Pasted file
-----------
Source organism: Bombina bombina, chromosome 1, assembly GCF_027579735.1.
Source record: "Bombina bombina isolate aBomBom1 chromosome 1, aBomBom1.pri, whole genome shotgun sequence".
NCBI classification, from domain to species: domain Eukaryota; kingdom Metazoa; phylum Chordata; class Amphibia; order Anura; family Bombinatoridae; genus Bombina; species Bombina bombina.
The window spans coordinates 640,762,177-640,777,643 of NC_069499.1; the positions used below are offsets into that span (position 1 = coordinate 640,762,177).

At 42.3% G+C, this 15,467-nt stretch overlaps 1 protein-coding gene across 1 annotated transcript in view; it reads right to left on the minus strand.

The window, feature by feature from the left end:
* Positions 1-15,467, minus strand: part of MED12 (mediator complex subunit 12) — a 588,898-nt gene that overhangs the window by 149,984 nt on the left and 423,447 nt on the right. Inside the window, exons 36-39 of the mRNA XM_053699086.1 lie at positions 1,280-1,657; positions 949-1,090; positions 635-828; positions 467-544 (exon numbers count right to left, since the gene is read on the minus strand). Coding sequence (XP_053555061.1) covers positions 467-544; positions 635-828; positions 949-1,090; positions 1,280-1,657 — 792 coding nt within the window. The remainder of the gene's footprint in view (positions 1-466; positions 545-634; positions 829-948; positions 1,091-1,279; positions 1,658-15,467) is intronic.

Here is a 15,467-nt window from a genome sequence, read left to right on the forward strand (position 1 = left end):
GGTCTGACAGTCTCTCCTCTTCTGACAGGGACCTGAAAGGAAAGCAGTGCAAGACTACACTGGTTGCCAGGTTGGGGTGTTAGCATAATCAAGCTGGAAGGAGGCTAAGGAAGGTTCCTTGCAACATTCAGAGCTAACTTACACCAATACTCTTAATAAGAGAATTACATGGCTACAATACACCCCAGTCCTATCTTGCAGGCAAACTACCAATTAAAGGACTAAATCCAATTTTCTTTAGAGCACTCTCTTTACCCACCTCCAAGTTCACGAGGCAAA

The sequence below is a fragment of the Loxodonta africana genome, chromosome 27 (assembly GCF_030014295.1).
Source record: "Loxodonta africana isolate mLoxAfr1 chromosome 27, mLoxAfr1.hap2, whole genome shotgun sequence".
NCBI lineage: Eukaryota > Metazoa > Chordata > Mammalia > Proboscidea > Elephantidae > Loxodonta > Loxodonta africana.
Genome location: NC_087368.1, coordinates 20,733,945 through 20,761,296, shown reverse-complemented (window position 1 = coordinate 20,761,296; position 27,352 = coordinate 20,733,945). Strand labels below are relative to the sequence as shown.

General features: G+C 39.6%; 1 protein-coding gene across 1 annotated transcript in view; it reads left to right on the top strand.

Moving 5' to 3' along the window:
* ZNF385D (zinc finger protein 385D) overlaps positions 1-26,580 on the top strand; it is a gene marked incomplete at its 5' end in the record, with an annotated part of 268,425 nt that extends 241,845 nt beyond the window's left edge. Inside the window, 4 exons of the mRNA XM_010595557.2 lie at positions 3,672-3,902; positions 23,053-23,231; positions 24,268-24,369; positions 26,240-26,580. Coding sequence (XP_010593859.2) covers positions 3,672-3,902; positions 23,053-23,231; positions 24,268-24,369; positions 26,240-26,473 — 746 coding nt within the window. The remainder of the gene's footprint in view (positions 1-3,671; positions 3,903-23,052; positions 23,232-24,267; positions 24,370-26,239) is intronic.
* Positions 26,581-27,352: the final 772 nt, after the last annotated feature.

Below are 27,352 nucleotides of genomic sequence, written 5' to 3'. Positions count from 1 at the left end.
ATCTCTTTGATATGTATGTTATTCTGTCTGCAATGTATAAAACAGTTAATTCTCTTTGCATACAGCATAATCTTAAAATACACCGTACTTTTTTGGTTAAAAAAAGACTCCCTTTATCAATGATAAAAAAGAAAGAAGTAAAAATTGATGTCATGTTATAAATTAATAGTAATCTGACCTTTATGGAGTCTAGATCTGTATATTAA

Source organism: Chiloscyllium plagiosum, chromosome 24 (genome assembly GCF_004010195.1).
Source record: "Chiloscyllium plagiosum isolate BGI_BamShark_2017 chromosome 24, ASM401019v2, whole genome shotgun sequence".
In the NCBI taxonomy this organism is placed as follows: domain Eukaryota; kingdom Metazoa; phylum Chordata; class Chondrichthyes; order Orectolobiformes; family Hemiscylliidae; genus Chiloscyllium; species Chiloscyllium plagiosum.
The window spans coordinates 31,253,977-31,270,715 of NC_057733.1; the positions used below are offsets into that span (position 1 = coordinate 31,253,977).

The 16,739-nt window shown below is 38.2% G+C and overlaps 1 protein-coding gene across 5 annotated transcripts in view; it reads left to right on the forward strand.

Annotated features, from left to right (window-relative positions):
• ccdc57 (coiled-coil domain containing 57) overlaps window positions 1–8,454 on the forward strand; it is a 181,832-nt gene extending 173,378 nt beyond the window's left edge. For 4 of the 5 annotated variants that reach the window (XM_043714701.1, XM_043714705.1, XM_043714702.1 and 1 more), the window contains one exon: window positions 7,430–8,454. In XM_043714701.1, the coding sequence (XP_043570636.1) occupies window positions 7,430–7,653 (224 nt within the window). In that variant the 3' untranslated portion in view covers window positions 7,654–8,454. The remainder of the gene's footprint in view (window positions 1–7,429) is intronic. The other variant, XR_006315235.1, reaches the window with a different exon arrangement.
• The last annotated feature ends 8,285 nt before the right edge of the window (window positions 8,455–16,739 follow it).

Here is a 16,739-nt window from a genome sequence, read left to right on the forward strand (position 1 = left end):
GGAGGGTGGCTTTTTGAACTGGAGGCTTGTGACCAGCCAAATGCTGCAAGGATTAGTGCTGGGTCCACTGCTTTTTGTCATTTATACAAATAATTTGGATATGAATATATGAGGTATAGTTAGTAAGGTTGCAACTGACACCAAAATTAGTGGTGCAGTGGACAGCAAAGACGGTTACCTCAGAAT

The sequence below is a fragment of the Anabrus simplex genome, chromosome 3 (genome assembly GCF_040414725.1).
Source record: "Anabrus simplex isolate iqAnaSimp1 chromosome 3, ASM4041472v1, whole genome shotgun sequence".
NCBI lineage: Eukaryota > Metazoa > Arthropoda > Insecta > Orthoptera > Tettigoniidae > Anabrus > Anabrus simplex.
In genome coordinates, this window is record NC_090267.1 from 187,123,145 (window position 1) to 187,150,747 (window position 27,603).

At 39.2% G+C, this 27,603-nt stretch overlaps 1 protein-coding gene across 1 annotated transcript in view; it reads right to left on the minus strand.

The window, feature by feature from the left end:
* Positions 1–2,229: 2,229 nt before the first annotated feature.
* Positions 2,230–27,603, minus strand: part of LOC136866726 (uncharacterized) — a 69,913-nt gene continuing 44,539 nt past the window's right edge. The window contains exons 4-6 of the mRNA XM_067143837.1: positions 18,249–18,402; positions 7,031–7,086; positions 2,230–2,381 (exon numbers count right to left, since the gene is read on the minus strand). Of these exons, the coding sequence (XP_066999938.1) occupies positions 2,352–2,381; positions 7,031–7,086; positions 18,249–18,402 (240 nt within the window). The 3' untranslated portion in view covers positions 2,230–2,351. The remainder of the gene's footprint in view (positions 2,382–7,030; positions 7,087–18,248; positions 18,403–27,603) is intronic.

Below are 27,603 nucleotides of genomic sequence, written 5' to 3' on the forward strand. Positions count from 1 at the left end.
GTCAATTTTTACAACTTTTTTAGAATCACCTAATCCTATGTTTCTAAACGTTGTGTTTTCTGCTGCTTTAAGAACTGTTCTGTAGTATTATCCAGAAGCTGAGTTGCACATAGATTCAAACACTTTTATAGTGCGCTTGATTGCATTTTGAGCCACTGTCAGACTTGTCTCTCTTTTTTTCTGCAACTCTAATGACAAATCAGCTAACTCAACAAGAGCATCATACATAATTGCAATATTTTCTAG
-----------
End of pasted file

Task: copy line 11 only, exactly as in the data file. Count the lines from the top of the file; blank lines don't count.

Source record: "Loxodonta africana isolate mLoxAfr1 chromosome 27, mLoxAfr1.hap2, whole genome shotgun sequence".